Because 18-year-old Payton Gendron provided in his 180-page diatribe a motive for shooting 10 people in Buffalo, NY, on Saturday night, police didn’t need to search for one, as they often have other in mass shootings. But using motive to prevent mass shootings will just get you a useless answer to the wrong question.
The right question is: What happened to this person? What happened to a beautiful baby boy to turn him into an 18-year-old killer spouting racist screed?
In those questions—and looking at the answers through the lens of positive and adverse childhood experiences—lie our solutions.
In a 2019 Los Angeles Times article, “We have studied every mass shooting since 1966. Here’s what we’ve learned about the shooters”, Jillian Peterson and James Delaney wrote: “First, the vast majority of mass shooters in our study experienced early childhood trauma and exposure to violence at a young age. The nature of their exposure included parental suicide, physical or sexual abuse, neglect, domestic violence, and/or severe bullying.”
Research clearly shows that the road that leads from a precious infant becoming an abused or neglected child who grows up to become a distressed murderer is predictable. That was revealed in the CDC-Kaiser Permanente Adverse Childhood Experiences Study.
The ACE Study showed a remarkable link between 10 types of childhood trauma and being violent or a victim of violence, as well as experiencing the adult onset of chronic disease and mental illness. The ten types of childhood trauma include experiencing physical and emotional abuse, neglect, living with a family member who is addicted to alcohol or who is mentally ill, and witnessing domestic violence. (For more information, see PACEs Science 101 and What ACEs/PCEs Do You Have?) Subsequent ACE surveys include experiencing bullying, racism, the foster care system, living in a dangerous community, losing a family member to deportation and being a war refugee, among other traumatic experiences.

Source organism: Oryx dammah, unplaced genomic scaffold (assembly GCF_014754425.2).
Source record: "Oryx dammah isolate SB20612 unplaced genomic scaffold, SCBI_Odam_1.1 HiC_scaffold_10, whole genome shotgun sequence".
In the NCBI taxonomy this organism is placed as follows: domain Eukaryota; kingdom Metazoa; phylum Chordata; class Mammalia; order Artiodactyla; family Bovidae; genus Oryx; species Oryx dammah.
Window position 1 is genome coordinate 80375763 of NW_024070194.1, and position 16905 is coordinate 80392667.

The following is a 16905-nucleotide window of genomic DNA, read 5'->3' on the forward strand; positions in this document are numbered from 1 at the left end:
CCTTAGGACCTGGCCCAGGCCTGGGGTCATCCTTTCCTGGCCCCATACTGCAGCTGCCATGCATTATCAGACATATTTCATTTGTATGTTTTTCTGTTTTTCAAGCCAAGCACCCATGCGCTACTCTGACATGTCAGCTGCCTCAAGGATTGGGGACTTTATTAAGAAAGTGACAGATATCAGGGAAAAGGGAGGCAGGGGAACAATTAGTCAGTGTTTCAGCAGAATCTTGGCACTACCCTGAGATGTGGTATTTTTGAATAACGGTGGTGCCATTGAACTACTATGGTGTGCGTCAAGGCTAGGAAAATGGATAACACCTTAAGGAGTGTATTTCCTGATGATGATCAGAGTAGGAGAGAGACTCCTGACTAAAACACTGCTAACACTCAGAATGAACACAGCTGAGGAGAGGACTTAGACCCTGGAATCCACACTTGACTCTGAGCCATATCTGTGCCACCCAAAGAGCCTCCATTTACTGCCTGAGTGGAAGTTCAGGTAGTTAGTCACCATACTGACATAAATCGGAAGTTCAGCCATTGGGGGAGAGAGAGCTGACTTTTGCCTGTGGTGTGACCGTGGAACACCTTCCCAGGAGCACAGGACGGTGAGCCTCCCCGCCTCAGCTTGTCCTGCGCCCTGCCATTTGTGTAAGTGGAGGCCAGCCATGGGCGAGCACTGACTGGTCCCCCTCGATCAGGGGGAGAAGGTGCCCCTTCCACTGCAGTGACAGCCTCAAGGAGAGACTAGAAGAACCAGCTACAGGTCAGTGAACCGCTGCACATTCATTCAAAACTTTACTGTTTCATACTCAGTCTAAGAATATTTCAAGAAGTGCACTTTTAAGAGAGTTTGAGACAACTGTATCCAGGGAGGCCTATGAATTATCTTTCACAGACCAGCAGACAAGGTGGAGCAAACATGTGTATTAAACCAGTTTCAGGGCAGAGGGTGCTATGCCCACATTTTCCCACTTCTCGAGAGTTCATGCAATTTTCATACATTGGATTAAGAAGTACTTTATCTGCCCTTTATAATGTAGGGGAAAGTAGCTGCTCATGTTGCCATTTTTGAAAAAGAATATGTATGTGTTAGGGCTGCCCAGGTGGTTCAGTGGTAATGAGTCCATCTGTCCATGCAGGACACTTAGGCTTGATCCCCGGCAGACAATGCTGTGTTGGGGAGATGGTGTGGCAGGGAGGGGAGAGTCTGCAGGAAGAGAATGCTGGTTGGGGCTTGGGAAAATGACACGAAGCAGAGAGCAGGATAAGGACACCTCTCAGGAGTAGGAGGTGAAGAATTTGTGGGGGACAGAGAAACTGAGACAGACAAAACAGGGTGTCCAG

The point is — and the science is irrefutable now — just as a bullet rips through flesh and bone, a child experiencing ongoing encounters that cause toxic stress, without positive intervention to help the child, will suffer damage to the structure and function of their brain.